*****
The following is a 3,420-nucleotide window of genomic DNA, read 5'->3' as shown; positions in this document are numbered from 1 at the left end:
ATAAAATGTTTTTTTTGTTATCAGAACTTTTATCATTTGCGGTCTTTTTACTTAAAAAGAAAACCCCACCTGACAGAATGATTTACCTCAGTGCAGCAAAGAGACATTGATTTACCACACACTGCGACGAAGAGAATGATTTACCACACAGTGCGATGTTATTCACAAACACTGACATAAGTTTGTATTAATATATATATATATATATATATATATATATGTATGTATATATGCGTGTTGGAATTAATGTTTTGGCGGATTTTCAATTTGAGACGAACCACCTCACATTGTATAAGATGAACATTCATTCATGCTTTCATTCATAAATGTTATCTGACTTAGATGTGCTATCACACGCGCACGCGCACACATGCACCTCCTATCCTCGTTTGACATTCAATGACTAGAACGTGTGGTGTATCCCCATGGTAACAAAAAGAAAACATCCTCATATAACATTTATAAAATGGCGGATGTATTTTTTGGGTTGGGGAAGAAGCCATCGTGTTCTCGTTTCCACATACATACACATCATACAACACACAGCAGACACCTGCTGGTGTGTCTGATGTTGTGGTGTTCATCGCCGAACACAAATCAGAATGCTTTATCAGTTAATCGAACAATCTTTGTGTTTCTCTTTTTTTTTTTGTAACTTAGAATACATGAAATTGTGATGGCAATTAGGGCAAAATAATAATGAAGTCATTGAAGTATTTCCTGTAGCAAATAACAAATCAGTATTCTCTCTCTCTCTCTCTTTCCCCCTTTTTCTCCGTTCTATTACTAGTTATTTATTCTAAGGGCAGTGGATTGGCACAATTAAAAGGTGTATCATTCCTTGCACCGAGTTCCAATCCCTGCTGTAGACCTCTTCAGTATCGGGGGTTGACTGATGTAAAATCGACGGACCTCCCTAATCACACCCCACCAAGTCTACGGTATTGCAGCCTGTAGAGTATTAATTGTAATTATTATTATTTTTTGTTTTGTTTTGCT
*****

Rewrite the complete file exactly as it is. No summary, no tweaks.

The following is a 3,420-nucleotide window of genomic DNA, read 5'->3' as shown; positions in this document are numbered from 1 at the left end:
ATAAAATGTTTTTTTTGTTATCAGAACTTTTATCATTTGCGGTCTTTTTACTTAAAAAGAAAACCCCACCTGACAGAATGATTTACCTCAGTGCAGCAAAGAGACATTGATTTACCACACACTGCGACGAAGAGAATGATTTACCACACAGTGCGATGTTATTCACAAACACTGACATAAGTTTGTATTAATATATATATATATATATATATATATATATGTATGTATATATGCGTGTTGGAATTAATGTTTTGGCGGATTTTCAATTTGAGACGAACCACCTCACATTGTATAAGATGAACATTCATTCATGCTTTCATTCATAAATGTTATCTGACTTAGATGTGCTATCACACGCGCACGCGCACACATGCACCTCCTATCCTCGTTTGACATTCAATGACTAGAACGTGTGGTGTATCCCCATGGTAACAAAAAGAAAACATCCTCATATAACATTTATAAAATGGCGGATGTATTTTTTGGGTTGGGGAAGAAGCCATCGTGTTCTCGTTTCCACATACATACACATCATACAACACACAGCAGACACCTGCTGGTGTGTCTGATGTTGTGGTGTTCATCGCCGAACACAAATCAGAATGCTTTATCAGTTAATCGAACAATCTTTGTGTTTCTCTTTTTTTTTTTGTAACTTAGAATACATGAAATTGTGATGGCAATTAGGGCAAAATAATAATGAAGTCATTGAAGTATTTCCTGTAGCAAATAACAAATCAGTATTCTCTCTCTCTCTCTCTTTCCCCCTTTTTCTCCGTTCTATTACTAGTTATTTATTCTAAGGGCAGTGGATTGGCACAATTAAAAGGTGTATCATTCCTTGCACCGAGTTCCAATCCCTGCTGTAGACCTCTTCAGTATCGGGGGTTGACTGATGTAAAATCGACGGACCTCCCTAATCACACCCCACCAAGTCTACGGTATTGCAGCCTGTAGAGTATTAATTGTAATTATTATTATTTTTTGTTTTGTTTTGCT